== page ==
Les Parapluies by Pierre-Auguste Renoir (1841-1919) shows a busy Paris street. The open and half opened umbrellas provide the painting with its title, while the rain, against which they give shelter, provides Renoir with some scope to experiment with the effects of light.
Renoir used a lake / cobalt blue mixture for the blue and purple colours that dominate the painting, although he later completed the work using French ultramarine blue, a synthetic variant of natural ultramarine. The right hand side of the canvas was painted in an Impressionist style with quick feathery brushstrokes, while the smoother and more solid objects on the left hand side where painted with solidly defined outlines.
- Circular hoop
- Octagonal umbrellas
- Rectangular basket
- Diagonal of canvas, starting at bottom right.
- 1869 - Renoir and Claude Monet painted together at La Grenouillère, a bathing spot on the Seine, in 1869. This was a key moment in the development of Impressionism.
- February 1881 - Renoir began to sell his work through the well connected Paul Durand-Ruel (1831-1922), and was freed from financial problems.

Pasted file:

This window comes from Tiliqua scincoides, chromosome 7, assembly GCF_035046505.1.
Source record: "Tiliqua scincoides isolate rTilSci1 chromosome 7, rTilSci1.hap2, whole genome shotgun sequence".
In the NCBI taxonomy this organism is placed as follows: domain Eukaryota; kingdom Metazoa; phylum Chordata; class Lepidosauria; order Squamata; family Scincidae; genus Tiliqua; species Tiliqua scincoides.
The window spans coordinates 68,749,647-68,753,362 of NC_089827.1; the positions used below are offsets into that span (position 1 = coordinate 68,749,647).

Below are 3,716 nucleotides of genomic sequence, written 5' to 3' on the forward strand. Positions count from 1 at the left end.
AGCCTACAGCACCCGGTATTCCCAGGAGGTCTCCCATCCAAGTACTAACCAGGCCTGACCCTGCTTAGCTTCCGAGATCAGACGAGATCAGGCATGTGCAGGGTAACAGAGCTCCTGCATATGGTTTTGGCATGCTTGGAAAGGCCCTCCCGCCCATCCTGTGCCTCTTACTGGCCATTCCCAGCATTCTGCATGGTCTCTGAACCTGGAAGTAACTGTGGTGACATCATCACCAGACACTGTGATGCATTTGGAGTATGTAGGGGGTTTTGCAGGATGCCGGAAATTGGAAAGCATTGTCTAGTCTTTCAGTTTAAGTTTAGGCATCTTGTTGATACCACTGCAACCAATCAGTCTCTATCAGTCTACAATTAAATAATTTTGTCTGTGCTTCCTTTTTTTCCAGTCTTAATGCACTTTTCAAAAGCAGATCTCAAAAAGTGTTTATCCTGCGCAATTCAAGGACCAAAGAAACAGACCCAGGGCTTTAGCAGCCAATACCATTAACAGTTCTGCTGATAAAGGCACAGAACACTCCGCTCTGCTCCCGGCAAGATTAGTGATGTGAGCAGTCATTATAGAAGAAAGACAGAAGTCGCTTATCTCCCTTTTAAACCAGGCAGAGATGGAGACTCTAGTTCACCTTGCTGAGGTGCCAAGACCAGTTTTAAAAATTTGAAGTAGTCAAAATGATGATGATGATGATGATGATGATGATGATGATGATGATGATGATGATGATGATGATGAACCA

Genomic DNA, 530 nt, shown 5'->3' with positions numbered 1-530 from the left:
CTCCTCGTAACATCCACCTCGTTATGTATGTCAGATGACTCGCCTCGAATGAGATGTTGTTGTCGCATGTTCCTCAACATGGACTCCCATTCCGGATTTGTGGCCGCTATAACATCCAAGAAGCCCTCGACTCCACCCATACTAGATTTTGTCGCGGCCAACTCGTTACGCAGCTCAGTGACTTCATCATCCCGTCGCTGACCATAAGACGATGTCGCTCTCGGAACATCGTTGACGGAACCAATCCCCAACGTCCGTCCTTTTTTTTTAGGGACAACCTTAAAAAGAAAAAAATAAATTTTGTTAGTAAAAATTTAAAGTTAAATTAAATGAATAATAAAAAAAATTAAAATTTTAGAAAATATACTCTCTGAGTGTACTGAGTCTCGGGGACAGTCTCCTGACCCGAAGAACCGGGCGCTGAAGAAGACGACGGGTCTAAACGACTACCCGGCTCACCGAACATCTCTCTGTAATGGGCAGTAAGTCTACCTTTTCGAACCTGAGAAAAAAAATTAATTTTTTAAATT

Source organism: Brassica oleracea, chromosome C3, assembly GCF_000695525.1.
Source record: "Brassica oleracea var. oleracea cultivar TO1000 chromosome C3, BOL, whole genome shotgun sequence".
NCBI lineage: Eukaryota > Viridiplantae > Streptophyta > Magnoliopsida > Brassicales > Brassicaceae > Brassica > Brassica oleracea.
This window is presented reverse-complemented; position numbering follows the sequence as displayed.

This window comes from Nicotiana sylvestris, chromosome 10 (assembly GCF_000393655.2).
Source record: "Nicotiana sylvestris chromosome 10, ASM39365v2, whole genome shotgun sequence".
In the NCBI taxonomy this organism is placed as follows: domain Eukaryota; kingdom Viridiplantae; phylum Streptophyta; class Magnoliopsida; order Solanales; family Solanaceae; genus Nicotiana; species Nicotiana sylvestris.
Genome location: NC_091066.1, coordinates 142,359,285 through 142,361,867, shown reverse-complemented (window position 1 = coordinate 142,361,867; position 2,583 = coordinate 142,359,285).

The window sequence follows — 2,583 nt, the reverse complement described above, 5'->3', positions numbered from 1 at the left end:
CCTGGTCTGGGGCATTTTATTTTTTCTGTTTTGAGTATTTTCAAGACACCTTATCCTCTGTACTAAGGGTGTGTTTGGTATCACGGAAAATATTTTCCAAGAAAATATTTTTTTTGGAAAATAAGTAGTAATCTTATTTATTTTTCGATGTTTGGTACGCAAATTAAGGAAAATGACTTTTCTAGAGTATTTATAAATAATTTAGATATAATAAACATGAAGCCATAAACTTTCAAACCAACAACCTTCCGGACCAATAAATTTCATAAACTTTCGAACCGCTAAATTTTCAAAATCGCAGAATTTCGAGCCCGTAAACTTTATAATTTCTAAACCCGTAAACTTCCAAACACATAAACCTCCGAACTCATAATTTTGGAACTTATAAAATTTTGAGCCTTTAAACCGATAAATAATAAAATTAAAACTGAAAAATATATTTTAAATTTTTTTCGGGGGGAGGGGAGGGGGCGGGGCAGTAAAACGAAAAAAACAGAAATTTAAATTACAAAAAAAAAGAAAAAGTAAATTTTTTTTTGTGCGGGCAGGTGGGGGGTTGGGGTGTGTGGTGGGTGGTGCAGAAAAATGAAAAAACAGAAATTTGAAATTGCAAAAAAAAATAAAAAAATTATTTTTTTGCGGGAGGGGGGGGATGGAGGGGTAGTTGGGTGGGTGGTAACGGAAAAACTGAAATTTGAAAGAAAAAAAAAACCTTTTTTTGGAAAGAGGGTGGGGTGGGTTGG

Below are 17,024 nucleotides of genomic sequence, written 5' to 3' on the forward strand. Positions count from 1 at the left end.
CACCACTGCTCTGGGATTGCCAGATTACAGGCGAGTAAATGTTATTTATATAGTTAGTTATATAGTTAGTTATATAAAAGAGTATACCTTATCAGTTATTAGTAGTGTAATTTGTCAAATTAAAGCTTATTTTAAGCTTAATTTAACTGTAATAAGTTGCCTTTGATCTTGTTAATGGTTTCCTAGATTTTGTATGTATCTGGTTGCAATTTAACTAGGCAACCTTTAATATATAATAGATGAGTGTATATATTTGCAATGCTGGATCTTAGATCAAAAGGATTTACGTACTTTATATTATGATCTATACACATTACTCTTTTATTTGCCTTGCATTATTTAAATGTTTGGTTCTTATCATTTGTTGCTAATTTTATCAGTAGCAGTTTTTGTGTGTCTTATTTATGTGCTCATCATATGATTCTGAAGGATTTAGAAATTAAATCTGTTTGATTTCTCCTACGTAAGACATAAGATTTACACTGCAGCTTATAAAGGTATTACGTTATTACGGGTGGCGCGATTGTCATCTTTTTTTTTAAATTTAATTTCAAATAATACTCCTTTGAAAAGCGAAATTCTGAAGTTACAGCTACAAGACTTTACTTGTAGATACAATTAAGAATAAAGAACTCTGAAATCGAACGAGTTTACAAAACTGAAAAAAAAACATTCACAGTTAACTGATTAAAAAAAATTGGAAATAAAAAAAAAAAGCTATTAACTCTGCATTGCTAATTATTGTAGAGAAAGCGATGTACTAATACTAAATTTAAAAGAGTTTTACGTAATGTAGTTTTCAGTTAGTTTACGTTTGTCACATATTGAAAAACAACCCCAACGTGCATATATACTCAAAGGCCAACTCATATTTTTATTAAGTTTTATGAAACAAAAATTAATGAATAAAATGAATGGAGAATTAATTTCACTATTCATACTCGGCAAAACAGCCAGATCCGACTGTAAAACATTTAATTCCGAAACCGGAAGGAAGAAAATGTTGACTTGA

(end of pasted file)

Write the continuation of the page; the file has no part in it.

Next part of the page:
- Late October 1881 to January 1882 - Renoir visited Italy, and as a consequence started to focus more on the outline of figures and drawings. This change in his painting style can be clearly seen in "The Umbrellas". It was worked on by over a number of years and in several stages.
- 1882- Renoir returned to France. Les Parapluies bears the influence of his stay with Paul Cézanne (1839-1906) in L'Estaque, near Marseilles.
- 1892 - Durand-Ruel bought the picture from Renoir in 1892 and sold it to Sir Hugh Lane.
- 1917 - Bequest to the Tate Gallery in London.
- 1935 - Transfer to the National Gallery in London.